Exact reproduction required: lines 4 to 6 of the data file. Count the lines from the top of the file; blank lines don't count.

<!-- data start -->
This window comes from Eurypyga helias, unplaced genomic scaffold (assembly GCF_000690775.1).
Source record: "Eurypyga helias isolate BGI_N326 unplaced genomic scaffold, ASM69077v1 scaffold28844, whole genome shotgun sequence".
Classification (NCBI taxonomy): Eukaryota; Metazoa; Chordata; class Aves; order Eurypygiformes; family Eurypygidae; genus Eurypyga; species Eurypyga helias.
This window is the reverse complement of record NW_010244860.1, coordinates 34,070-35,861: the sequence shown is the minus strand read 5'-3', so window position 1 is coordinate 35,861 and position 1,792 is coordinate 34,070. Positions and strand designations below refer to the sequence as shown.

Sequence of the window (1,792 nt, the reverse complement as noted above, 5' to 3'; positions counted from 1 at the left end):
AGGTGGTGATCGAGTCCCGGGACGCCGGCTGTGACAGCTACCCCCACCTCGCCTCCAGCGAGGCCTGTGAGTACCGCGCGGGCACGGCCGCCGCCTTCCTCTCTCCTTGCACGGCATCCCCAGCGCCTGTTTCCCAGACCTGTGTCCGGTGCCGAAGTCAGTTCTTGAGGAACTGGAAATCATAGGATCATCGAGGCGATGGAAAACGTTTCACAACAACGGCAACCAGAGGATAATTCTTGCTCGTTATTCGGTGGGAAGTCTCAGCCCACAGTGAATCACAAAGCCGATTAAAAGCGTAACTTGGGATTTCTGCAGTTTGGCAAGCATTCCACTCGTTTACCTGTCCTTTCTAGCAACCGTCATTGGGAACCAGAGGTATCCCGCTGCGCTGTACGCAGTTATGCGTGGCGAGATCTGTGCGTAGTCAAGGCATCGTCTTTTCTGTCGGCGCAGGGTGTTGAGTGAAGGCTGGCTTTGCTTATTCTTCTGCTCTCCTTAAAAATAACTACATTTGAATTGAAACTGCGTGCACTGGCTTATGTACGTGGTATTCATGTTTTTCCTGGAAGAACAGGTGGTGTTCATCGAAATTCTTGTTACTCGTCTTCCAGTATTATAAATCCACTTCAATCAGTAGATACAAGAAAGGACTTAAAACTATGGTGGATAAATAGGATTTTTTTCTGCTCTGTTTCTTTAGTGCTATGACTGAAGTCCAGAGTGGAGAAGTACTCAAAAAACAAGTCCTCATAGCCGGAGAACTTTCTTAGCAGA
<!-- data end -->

This window is the reverse complement of record NW_010244860.1, coordinates 34,070-35,861: the sequence shown is the minus strand read 5'-3', so window position 1 is coordinate 35,861 and position 1,792 is coordinate 34,070. Positions and strand designations below refer to the sequence as shown.

Sequence of the window (1,792 nt, the reverse complement as noted above, 5' to 3'; positions counted from 1 at the left end):
AGGTGGTGATCGAGTCCCGGGACGCCGGCTGTGACAGCTACCCCCACCTCGCCTCCAGCGAGGCCTGTGAGTACCGCGCGGGCACGGCCGCCGCCTTCCTCTCTCCTTGCACGGCATCCCCAGCGCCTGTTTCCCAGACCTGTGTCCGGTGCCGAAGTCAGTTCTTGAGGAACTGGAAATCATAGGATCATCGAGGCGATGGAAAACGTTTCACAACAACGGCAACCAGAGGATAATTCTTGCTCGTTATTCGGTGGGAAGTCTCAGCCCACAGTGAATCACAAAGCCGATTAAAAGCGTAACTTGGGATTTCTGCAGTTTGGCAAGCATTCCACTCGTTTACCTGTCCTTTCTAGCAACCGTCATTGGGAACCAGAGGTATCCCGCTGCGCTGTACGCAGTTATGCGTGGCGAGATCTGTGCGTAGTCAAGGCATCGTCTTTTCTGTCGGCGCAGGGTGTTGAGTGAAGGCTGGCTTTGCTTATTCTTCTGCTCTCCTTAAAAATAACTACATTTGAATTGAAACTGCGTGCACTGGCTTATGTACGTGGTATTCATGTTTTTCCTGGAAGAACAGGTGGTGTTCATCGAAATTCTTGTTACTCGTCTTCCAGTATTATAAATCCACTTCAATCAGTAGATACAAGAAAGGACTTAAAACTATGGTGGATAAATAGGATTTTTTTCTGCTCTGTTTCTTTAGTGCTATGACTGAAGTCCAGAGTGGAGAAGTACTCAAAAAACAAGTCCTCATAGCCGGAGAACTTTCTTAGCAGA